Example 46 Poly Ia ES70 (875) 5.0 7.1 1.42 3,587
    Example 47 Poly Ia ES70X (200) 5.0 7.5 1.49 3,583
    Example 48 Poly Ia ES70X (200) 4.5 6.7 1.49 5,468
    Reference III Poly Ia G948 (600) 4.3 (O) 6.4 (Al) 1.49 3,522
    *Example 48 was made from Method III
  • The lab 2 L reactor polymerization data in Table 12 again show the activity relationship with MAO loading determined by the water loading on silica: the higher the more activity. However, the activity reached a limit when the MAO loading approaches the silica MAO loading limit, which is actually decreased presumably due to pour fully filled with MAO and can no longer taking catalyst or blocking monomer to move in, indicating that the water loading for the ES70X silica or the like with a 300 m2/g surface area has a highest activity limit for water loading, e.g., about 6-7 mmol/g silica (Example 45). The high activity at 6 mmol/g silica water load (Example 45) caused the pilot gas-phase polymerization fouling due to a too hot polymerization that melt the resins. The M3 metallocene is therefore built on 4-5 mmol water/g silica to have an activity in control. Table 13 below shows the small and large pilot results from catalysts with a lower water loading.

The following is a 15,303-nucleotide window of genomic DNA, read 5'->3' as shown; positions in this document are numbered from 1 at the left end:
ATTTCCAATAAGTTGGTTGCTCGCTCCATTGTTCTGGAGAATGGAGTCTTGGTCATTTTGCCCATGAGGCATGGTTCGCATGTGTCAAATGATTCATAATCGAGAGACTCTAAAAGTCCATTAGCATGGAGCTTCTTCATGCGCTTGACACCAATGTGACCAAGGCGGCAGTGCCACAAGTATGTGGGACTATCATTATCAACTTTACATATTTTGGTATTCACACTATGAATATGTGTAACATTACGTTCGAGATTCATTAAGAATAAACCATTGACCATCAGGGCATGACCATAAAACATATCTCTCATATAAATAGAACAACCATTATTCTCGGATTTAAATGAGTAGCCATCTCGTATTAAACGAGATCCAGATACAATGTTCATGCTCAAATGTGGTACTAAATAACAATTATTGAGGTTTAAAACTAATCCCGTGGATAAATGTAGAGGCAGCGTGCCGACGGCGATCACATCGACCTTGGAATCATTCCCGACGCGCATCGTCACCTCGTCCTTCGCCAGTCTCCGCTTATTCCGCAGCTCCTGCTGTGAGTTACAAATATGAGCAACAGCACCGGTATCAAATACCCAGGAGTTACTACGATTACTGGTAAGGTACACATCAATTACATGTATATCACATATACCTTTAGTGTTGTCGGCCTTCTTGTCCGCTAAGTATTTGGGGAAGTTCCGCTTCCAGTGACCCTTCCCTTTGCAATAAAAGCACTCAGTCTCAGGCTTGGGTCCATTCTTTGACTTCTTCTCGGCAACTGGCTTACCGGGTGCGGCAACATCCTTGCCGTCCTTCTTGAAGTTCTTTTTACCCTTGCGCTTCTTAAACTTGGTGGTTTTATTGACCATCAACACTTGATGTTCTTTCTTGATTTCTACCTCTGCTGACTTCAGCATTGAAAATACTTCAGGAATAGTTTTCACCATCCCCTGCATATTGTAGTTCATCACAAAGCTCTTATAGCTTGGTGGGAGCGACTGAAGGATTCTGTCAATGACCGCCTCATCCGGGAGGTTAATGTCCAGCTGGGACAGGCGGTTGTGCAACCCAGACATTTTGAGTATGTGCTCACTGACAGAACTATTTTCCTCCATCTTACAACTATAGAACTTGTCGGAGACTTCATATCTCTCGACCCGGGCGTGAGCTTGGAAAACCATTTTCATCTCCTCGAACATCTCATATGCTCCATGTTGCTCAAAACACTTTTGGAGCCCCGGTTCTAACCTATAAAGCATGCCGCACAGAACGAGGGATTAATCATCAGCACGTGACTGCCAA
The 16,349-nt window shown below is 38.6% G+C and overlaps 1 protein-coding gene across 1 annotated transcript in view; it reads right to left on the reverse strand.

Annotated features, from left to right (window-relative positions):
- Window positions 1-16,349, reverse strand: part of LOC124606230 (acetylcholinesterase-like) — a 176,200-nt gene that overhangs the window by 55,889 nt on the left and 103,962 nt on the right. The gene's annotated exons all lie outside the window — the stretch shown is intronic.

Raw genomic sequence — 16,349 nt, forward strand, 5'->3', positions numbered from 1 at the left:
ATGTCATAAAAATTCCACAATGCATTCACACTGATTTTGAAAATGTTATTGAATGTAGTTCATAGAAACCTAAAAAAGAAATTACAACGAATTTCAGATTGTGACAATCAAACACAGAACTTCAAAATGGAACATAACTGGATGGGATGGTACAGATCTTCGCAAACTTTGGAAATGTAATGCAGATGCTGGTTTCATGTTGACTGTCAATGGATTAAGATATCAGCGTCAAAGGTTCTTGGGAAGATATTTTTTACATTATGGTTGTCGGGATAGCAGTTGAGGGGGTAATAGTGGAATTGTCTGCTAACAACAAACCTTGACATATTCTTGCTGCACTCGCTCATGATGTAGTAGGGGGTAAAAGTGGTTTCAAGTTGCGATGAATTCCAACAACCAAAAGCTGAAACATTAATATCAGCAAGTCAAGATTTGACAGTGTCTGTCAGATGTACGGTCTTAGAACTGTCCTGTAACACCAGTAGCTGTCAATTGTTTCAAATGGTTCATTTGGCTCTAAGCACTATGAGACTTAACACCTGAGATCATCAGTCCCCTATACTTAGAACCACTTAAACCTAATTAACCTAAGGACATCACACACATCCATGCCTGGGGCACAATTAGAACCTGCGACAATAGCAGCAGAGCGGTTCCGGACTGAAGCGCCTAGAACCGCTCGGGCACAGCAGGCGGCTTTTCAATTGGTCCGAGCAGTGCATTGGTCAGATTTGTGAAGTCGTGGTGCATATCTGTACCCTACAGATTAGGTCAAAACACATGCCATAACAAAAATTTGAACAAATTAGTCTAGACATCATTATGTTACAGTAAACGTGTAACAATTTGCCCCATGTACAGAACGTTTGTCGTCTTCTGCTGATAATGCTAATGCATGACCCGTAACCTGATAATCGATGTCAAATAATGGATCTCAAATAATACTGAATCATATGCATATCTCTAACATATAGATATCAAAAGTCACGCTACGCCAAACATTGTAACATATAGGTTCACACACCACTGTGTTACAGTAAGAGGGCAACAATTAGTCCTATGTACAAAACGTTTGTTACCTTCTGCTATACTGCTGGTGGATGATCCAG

• TABLE 13
    Pilot R125 and R122 Polymerization Results for in-situ sMAO Derived M3
    Silica Water TMA TMA/ Activity Resin BD
    Cat ID Poly ID (Calc'd T° C.) (mmol/g silica) water (g/g cat/hr) (g/cc)
    Example 49* Poly III ES70X (200) 5.0 7.1 1.42 1,910 0.3579